There has been an explosion in the number of credit cards for only one reason: the credit card companies make a ton of money charging high interest! They also know that people spend aboutone-third more when they use credit cards rather than cash. The average household with an unpaid balance has about $10,000 in credit card debt.
Here are some suggestions to help you pay off your plastic.
Snowball the Plastic!
Snowball your way out of debt! In addition to making the minimum payments on all your credit cards, focus on paying off the smallest balance card first. You’ll be encouraged to see its balance go down and finally to be completely paid.
Then, after the first credit card is paid off, apply its payment toward the next smallest one. After the second card is paid off, apply what you were paying on the first and second toward the third smallest. That’s the snowball in action!
So…where do you start? List your debts in order with the smallest remaining balance first. Every time you pay off one don’t forget to celebrate!
Perform Plastic Surgery!We started with nine credit cards, and today we carry two that we pay in full each month. Fewer credit cards makes life simplier! So, cut up the cards you do not really need. If you can keep the cards you’ve had the longest it will help your credit score.
Also, opt out of receiving telemarketing calls and credit card offers by mail.
Log on the Web site of the National Do Not Call Registry at www.ftc.gov/donotcall to stop telemarketers. To stop junk mail, call toll free 1-(888)-5OPT-OUT. You’ll be really glad you did.
Lower the Interest Rate!
There is a lot of competition among credit card companies for your business. If your company is charging a high interest rate, phone and ask them to drop it. You may have to call several times, but 75 percent of the time, they will lower the rate.
Another alternative is to transfer the balance to a card that charges less interest. Before switching to a lower-rate card, confirm that the new card has no transfer fee, no annual fee, and that the interest rate on transferred balances is not higher than the advertised rate. But remember, if you miss a payment or make a payment late, your interest rate will automatically skyrocket in most cases.
Copyright (c) 2011 by Compass-finances God’s way TM. All rights reserved.
What’s the most published and most read book in history containing more than 2300 references to money and is worth more than its weight in gold? I think you already know the answer. Of course, we’re talking about the Bible. Every speck of wisdom in this world is found within its pages and we’ll dive into that today including a few verses sometimes overlooked from a financial perspective. Then it’s your calls at 800-525-7000.
· John chapter 14, verse 27, Jesus says, “Peace I leave with you; my peace I give to you. Not as the world gives do I give to you. Let not your hearts be troubled, neither let them be afraid.”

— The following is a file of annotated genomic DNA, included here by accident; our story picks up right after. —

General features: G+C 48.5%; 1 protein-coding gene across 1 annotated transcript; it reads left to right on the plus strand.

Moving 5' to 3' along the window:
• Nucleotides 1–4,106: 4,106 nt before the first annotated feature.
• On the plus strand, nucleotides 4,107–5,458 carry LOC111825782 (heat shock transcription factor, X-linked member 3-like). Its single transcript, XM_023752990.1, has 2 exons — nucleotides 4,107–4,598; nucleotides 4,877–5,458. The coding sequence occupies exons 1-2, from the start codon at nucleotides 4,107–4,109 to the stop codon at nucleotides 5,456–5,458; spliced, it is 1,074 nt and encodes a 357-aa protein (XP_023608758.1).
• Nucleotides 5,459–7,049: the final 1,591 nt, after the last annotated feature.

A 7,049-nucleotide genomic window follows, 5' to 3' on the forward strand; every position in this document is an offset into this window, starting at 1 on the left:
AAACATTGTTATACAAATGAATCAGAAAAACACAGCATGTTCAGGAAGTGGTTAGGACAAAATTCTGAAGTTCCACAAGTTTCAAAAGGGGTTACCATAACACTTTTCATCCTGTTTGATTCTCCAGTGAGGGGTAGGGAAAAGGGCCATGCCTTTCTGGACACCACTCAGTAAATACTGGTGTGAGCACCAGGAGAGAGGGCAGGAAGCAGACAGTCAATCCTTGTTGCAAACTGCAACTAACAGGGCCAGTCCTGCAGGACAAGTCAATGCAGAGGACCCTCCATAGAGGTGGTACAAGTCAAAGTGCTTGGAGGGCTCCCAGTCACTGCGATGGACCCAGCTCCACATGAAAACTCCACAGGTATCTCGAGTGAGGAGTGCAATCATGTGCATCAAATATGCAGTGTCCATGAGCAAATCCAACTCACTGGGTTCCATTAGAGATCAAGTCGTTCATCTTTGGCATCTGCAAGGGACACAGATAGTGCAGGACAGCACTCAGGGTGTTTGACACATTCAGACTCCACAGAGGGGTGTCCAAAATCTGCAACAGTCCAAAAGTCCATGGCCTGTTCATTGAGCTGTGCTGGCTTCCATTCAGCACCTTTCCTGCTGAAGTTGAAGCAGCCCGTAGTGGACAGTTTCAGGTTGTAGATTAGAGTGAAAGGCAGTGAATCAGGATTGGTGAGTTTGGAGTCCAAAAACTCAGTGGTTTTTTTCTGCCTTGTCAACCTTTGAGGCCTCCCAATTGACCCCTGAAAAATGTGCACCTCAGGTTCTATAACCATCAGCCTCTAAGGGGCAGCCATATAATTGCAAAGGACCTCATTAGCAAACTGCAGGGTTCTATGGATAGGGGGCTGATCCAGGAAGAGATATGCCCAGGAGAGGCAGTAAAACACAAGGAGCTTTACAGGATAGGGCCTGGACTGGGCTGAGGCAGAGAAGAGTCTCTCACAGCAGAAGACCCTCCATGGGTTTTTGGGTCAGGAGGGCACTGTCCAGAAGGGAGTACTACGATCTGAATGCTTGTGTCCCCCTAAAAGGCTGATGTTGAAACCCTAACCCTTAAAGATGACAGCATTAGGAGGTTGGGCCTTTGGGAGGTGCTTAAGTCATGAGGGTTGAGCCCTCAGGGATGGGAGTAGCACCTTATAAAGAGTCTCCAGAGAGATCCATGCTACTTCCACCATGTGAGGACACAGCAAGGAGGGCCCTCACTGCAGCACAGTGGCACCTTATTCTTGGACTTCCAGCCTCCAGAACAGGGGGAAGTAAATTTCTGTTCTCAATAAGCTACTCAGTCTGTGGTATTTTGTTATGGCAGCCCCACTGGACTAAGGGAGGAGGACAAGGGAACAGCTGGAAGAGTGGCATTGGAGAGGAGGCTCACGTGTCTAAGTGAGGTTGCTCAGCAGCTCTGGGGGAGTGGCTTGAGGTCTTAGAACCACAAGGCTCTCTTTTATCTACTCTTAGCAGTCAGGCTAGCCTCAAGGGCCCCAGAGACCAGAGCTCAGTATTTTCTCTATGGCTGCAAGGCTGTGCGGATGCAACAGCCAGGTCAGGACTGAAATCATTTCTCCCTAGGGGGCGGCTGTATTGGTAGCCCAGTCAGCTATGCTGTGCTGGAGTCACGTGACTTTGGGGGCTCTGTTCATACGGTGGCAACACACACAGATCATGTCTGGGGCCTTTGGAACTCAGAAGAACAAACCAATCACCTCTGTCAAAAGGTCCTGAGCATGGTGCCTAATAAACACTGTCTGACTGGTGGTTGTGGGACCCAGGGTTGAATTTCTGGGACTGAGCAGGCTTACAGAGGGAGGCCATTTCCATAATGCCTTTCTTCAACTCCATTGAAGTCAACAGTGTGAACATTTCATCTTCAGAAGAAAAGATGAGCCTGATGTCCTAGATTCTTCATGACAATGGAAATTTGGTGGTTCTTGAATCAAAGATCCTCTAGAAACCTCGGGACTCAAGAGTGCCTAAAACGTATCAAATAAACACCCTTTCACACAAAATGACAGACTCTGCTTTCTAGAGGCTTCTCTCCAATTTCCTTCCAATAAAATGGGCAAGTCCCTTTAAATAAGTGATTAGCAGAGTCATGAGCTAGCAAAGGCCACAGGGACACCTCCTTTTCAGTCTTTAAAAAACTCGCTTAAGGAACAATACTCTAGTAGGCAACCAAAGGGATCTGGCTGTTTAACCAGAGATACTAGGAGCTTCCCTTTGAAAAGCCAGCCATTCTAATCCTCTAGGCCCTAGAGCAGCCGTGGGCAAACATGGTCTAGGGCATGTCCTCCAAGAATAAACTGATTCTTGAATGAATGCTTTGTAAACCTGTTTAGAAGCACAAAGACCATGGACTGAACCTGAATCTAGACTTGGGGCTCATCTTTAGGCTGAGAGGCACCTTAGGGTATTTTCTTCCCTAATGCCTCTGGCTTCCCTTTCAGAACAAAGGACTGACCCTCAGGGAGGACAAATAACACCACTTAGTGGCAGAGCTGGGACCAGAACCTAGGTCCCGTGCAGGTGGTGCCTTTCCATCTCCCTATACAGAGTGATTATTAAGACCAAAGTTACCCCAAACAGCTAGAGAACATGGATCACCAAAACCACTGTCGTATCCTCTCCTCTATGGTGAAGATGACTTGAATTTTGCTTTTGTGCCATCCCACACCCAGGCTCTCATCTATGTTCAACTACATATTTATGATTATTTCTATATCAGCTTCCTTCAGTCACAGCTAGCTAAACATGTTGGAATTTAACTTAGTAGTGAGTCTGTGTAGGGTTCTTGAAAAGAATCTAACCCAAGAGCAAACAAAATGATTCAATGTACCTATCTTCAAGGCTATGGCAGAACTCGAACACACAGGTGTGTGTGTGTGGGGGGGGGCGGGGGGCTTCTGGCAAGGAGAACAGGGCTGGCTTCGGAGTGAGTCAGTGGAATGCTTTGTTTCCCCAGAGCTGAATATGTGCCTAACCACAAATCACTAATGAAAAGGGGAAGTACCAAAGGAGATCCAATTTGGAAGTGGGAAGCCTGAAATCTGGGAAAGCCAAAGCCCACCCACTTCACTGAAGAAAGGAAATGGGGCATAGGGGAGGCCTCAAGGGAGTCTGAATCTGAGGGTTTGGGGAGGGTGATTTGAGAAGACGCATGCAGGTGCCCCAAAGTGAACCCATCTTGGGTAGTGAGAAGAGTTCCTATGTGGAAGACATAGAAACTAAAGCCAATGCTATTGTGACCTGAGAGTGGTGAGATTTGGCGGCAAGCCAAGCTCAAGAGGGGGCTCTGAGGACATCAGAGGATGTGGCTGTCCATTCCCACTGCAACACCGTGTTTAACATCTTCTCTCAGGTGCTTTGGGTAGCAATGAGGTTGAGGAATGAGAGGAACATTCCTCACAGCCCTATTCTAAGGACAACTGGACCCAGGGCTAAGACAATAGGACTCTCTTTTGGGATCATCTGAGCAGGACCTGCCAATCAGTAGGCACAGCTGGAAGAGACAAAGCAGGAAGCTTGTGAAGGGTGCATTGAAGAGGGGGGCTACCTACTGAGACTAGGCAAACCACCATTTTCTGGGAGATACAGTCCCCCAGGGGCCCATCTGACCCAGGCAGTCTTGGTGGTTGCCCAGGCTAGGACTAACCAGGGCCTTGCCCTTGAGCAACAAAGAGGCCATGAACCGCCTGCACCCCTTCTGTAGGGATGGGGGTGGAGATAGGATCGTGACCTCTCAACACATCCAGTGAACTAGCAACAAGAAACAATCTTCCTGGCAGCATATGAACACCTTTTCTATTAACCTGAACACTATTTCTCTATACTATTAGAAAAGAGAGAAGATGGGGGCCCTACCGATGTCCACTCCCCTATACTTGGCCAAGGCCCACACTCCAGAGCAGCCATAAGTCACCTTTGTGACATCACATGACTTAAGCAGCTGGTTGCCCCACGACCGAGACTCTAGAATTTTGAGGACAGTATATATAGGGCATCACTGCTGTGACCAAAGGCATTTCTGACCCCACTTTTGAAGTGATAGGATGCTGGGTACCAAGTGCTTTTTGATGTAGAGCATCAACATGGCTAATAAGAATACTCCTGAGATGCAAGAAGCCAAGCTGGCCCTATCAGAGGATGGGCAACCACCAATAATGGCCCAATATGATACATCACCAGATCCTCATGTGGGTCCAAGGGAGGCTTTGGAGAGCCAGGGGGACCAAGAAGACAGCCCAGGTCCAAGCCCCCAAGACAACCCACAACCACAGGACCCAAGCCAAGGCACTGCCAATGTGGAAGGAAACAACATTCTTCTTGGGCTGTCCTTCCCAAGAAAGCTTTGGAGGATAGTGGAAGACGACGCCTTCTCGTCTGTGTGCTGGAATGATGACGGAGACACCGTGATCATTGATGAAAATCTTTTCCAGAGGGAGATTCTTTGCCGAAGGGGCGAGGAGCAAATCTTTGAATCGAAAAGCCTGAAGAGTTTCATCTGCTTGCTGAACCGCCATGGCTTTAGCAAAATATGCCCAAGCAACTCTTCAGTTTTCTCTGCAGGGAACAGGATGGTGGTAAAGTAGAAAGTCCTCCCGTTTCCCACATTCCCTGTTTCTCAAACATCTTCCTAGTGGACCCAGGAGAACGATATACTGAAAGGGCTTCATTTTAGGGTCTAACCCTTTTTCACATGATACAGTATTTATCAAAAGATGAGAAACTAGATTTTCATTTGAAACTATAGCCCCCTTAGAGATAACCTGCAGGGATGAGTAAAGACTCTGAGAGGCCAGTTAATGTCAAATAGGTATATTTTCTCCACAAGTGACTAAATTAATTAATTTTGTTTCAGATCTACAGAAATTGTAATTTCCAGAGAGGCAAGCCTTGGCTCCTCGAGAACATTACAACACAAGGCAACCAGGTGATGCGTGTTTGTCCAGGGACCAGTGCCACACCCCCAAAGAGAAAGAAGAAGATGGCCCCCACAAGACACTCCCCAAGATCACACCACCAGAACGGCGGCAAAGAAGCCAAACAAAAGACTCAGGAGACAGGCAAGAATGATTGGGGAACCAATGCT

· “Peace to you” was a common salutation among Jews in the first century A.D., and it’s repeated often throughout the New Testament. Jesus means that true peace comes from knowing that we’re reconciled with God through faith in Him. But what does it have to do with money?
· Jesus tells us that by focusing on God everything we need in this world will be added to us. But when we rely on our own power to provide, we have to be reminded constantly that God owns everything that He is our Provider not just of wealth, but even our skills and abilities to acquire it.
· Proverbs 12:11 tells us, “Whoever works his land will have plenty of bread, but he who follows worthless pursuits lacks sense.”
· Proverbs 14:23: “In all toil there is profit, but mere talk tends only to poverty.”
· Proverbs 12:24, “The hand of the diligent will rule, while the slothful will be put to forced labor.”
· So, we must work heartily wherever we feel God calling us and He will provide the rest. Believing that leads to contentment. Of course, we’re to use our brains as well as our hands when we work. We should plan carefully in all that we set out to do whether that’s earning, saving, or giving.
· And of course we must be totally honest in all that we do. Psalm 37 tells us, “Better is the little that the righteous has than the abundance of many wicked.”
· In Matthew 25, He talks about separating the sheep and goats on Judgment Day. Jesus says, “Truly I tell you, whatever you did for one of the least of these brothers and sisters of mine, you did for me.”
· When we care for the poor we’re caring for Jesus Himself who has the power to welcome us into eternal dwellings. That’s truly a wise use of worldly wealth.
Here are a couple of questions we answered from our callers on today’s program:
· I am going to be 85 years old. I live with my daughter and son in law. I was left with a considerable amount of money in the bank. I have trusts for my children. Is it feasible to invest some of this?
· I am looking at buying a property. Since all house prices are up, should I wait for the housing bubble to pop?
· What are your thoughts on an index universal life program?
· My husband and I cashed out our 401K and bought property and started a business. We are reducing debt and don’t keep a credit card balance. Should we put money back into a 401K or somewhere else?
Ask your questions at (800) 525-7000 or email them to Questions@MoneyWise.org. Visit our website at MoneyWise.org where you can connect with a MoneyWise Coach, purchase books, and even download free, helpful resources like the MoneyWise app.
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